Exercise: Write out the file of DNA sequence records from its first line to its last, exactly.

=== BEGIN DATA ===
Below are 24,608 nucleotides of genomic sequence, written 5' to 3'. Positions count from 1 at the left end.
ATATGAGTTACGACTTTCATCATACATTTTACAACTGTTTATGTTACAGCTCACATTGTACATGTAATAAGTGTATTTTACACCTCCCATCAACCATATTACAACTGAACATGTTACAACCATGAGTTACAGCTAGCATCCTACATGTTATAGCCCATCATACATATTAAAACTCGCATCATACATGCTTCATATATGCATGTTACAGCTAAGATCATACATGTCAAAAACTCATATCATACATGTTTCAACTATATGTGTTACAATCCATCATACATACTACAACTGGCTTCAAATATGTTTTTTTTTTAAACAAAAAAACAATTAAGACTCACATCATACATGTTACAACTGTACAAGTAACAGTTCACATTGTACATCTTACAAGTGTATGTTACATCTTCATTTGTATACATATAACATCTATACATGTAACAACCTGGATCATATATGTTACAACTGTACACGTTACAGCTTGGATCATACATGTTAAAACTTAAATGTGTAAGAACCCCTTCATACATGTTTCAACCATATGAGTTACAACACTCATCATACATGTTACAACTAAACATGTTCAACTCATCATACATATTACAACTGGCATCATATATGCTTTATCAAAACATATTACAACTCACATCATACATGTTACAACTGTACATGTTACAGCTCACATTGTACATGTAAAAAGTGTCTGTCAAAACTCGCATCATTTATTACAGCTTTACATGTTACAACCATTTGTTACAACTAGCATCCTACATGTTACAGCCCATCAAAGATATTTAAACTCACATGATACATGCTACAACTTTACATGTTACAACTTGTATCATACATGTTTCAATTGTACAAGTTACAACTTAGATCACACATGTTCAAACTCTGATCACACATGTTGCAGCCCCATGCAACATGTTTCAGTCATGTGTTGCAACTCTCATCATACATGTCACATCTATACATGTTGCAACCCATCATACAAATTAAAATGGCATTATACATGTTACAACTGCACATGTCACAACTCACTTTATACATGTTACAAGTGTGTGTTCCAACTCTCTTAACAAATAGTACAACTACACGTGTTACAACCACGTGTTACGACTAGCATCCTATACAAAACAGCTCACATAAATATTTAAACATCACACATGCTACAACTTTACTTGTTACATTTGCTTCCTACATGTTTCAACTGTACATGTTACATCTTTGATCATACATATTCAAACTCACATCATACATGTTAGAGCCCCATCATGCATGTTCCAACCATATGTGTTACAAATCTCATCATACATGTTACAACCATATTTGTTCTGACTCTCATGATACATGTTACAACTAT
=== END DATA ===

Below are 24,608 nucleotides of genomic sequence, written 5' to 3'. Positions count from 1 at the left end.
ATATGAGTTACGACTTTCATCATACATTTTACAACTGTTTATGTTACAGCTCACATTGTACATGTAATAAGTGTATTTTACACCTCCCATCAACCATATTACAACTGAACATGTTACAACCATGAGTTACAGCTAGCATCCTACATGTTATAGCCCATCATACATATTAAAACTCGCATCATACATGCTTCATATATGCATGTTACAGCTAAGATCATACATGTCAAAAACTCATATCATACATGTTTCAACTATATGTGTTACAATCCATCATACATACTACAACTGGCTTCAAATATGTTTTTTTTTTAAACAAAAAAACAATTAAGACTCACATCATACATGTTACAACTGTACAAGTAACAGTTCACATTGTACATCTTACAAGTGTATGTTACATCTTCATTTGTATACATATAACATCTATACATGTAACAACCTGGATCATATATGTTACAACTGTACACGTTACAGCTTGGATCATACATGTTAAAACTTAAATGTGTAAGAACCCCTTCATACATGTTTCAACCATATGAGTTACAACACTCATCATACATGTTACAACTAAACATGTTCAACTCATCATACATATTACAACTGGCATCATATATGCTTTATCAAAACATATTACAACTCACATCATACATGTTACAACTGTACATGTTACAGCTCACATTGTACATGTAAAAAGTGTCTGTCAAAACTCGCATCATTTATTACAGCTTTACATGTTACAACCATTTGTTACAACTAGCATCCTACATGTTACAGCCCATCAAAGATATTTAAACTCACATGATACATGCTACAACTTTACATGTTACAACTTGTATCATACATGTTTCAATTGTACAAGTTACAACTTAGATCACACATGTTCAAACTCTGATCACACATGTTGCAGCCCCATGCAACATGTTTCAGTCATGTGTTGCAACTCTCATCATACATGTCACATCTATACATGTTGCAACCCATCATACAAATTAAAATGGCATTATACATGTTACAACTGCACATGTCACAACTCACTTTATACATGTTACAAGTGTGTGTTCCAACTCTCTTAACAAATAGTACAACTACACGTGTTACAACCACGTGTTACGACTAGCATCCTATACAAAACAGCTCACATAAATATTTAAACATCACACATGCTACAACTTTACTTGTTACATTTGCTTCCTACATGTTTCAACTGTACATGTTACATCTTTGATCATACATATTCAAACTCACATCATACATGTTAGAGCCCCATCATGCATGTTCCAACCATATGTGTTACAAATCTCATCATACATGTTACAACCATATTTGTTCTGACTCTCATGATACATGTTACAACTAT